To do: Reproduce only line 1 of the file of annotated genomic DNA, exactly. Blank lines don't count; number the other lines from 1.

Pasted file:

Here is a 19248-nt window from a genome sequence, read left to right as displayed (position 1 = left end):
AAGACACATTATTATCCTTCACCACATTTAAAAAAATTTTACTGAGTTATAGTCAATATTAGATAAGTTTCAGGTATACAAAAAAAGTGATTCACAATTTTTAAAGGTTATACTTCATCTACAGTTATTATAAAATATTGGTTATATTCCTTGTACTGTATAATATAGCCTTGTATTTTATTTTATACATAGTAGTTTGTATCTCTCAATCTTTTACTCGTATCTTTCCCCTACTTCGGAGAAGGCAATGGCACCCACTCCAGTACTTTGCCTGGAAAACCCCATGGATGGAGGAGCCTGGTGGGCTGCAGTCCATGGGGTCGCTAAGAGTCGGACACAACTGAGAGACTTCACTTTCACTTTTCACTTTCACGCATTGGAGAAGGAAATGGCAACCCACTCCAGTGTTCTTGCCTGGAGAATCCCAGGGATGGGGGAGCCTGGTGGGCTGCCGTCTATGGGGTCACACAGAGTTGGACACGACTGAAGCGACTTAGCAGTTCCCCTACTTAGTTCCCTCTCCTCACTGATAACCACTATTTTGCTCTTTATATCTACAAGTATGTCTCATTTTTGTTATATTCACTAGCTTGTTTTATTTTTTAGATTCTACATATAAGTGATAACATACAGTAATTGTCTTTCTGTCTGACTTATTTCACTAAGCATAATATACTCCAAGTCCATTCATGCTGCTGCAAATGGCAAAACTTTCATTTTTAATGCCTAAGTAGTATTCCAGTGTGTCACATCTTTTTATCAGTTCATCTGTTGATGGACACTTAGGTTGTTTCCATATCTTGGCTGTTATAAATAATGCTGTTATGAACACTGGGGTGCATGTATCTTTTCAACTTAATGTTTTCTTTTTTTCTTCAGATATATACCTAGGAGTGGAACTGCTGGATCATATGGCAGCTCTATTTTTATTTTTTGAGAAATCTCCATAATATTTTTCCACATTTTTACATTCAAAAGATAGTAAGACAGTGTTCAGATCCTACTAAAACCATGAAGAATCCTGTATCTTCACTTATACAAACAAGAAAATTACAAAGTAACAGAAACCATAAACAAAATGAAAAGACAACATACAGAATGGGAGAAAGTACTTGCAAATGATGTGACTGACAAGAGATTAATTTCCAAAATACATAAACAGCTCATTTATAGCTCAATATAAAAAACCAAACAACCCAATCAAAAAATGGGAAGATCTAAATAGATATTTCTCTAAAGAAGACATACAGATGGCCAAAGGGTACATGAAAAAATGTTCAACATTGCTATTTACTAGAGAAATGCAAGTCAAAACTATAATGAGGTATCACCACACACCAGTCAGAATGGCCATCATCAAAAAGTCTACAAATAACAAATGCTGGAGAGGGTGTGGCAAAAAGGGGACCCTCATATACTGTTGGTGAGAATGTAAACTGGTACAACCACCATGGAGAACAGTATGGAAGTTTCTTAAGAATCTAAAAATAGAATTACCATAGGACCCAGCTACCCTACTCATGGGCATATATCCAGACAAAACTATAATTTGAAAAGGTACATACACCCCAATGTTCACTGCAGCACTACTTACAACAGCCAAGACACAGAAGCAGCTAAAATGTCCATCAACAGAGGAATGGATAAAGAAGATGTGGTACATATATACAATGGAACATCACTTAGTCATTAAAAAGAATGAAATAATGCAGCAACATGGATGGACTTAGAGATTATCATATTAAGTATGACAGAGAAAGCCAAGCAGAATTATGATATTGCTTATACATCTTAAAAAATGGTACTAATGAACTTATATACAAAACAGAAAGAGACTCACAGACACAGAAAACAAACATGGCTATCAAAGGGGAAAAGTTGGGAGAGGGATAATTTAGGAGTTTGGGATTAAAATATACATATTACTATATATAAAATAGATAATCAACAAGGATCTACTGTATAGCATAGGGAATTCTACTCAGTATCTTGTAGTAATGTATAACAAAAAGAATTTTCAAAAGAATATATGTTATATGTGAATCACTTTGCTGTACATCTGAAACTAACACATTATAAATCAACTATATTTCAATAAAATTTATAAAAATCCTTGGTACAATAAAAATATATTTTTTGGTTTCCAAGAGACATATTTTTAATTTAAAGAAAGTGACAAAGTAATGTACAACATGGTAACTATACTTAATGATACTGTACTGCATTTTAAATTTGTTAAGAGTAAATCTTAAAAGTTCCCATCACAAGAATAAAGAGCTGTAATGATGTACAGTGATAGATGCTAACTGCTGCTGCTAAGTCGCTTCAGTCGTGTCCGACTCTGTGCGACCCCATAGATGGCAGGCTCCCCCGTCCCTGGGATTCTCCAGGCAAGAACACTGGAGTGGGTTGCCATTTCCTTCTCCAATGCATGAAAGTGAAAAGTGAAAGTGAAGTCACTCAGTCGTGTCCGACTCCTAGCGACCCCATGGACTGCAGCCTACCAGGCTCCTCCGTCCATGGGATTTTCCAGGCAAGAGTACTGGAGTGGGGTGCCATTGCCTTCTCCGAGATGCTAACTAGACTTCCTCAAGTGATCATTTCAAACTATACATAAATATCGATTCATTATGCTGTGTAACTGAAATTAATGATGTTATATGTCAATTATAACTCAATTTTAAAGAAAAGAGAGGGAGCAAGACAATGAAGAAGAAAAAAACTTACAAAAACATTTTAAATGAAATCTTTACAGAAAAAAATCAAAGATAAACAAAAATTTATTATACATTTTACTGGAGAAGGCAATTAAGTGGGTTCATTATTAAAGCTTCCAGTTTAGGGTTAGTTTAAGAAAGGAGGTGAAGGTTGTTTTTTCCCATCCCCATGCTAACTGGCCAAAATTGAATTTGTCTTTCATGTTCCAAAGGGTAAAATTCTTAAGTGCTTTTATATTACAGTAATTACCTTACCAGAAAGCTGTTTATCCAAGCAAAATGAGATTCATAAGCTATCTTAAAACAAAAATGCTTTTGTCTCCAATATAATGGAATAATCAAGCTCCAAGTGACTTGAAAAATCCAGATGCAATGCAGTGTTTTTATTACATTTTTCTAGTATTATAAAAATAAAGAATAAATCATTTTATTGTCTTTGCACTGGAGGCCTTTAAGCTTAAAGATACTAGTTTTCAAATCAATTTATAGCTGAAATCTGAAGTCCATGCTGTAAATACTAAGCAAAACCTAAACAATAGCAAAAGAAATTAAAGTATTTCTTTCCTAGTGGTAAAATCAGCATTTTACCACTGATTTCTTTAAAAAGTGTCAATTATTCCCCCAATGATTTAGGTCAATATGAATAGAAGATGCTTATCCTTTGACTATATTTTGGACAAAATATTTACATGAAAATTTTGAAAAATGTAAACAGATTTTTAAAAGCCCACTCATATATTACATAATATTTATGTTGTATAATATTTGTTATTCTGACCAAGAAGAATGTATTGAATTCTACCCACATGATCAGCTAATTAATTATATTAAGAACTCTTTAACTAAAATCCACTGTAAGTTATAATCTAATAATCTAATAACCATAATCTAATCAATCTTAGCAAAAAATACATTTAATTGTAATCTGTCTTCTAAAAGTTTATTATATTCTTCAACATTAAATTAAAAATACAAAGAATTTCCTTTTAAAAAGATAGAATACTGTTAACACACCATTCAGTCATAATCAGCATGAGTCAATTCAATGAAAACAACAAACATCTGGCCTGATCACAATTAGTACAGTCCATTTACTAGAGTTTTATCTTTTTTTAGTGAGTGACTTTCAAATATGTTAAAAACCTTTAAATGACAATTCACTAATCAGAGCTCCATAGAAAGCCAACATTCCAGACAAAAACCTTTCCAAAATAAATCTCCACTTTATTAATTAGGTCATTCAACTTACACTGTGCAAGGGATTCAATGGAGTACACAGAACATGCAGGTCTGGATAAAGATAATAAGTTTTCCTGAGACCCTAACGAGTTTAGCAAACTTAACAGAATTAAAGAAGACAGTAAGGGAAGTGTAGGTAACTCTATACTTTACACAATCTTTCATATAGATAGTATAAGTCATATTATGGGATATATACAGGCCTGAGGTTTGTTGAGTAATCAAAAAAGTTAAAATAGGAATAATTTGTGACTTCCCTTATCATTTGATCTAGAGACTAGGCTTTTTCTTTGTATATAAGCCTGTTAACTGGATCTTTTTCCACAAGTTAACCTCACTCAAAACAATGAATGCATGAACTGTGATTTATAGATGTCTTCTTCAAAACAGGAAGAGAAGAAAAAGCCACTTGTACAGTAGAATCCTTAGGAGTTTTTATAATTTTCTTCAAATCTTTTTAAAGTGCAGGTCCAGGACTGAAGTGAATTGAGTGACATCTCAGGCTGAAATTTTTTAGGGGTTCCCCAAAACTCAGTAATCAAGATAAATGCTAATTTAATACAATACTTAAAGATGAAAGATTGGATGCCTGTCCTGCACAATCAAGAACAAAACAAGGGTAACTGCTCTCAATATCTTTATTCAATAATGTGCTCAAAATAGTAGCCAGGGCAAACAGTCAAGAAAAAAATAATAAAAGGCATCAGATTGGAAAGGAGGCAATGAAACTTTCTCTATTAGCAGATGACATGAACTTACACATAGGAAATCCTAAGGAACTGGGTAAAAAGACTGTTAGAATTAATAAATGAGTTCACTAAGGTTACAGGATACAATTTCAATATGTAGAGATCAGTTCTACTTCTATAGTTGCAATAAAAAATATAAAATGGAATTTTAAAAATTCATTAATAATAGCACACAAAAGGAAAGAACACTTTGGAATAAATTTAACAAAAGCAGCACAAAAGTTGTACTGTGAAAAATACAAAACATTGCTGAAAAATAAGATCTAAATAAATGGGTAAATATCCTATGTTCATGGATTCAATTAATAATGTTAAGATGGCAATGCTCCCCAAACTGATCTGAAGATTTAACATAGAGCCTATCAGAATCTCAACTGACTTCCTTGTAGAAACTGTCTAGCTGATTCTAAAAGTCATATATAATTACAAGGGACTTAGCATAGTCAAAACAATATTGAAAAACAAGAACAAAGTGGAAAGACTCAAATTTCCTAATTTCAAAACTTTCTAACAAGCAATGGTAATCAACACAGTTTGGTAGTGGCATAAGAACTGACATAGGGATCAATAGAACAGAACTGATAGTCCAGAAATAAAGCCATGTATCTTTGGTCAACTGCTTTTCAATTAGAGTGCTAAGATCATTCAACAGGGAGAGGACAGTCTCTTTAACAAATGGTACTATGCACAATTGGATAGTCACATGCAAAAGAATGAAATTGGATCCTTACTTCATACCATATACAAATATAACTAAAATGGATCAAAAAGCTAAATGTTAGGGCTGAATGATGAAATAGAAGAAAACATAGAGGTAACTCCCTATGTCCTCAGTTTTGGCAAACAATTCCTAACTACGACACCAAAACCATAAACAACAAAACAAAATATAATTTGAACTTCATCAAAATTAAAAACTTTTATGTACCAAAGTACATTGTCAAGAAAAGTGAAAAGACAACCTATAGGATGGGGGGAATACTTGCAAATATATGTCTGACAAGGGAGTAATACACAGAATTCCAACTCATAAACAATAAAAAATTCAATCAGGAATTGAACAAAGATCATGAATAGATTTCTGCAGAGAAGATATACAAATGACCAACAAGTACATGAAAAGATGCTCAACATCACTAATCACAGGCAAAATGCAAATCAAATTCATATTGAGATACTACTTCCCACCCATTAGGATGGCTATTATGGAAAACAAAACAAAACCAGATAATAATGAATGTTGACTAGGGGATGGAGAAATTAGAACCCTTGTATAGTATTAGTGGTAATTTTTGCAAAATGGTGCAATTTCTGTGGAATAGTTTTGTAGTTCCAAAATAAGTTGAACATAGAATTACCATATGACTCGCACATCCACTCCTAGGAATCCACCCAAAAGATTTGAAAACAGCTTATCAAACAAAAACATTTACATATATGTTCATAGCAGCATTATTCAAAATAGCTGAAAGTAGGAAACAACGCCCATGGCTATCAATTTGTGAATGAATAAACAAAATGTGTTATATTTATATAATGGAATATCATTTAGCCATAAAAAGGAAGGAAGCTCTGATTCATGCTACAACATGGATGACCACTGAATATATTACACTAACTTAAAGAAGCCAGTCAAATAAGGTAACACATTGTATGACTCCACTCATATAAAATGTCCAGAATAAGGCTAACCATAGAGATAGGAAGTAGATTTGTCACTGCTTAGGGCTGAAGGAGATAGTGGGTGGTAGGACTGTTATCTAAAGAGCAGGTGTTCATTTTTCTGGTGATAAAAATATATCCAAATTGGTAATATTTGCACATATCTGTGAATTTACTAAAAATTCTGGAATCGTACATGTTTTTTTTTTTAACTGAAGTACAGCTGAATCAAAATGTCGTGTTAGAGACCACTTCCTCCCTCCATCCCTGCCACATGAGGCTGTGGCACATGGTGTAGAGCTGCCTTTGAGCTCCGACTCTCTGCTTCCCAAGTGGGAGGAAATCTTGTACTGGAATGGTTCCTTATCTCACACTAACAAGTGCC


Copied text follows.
Here is a 19248-nt window from a genome sequence, read left to right as displayed (position 1 = left end):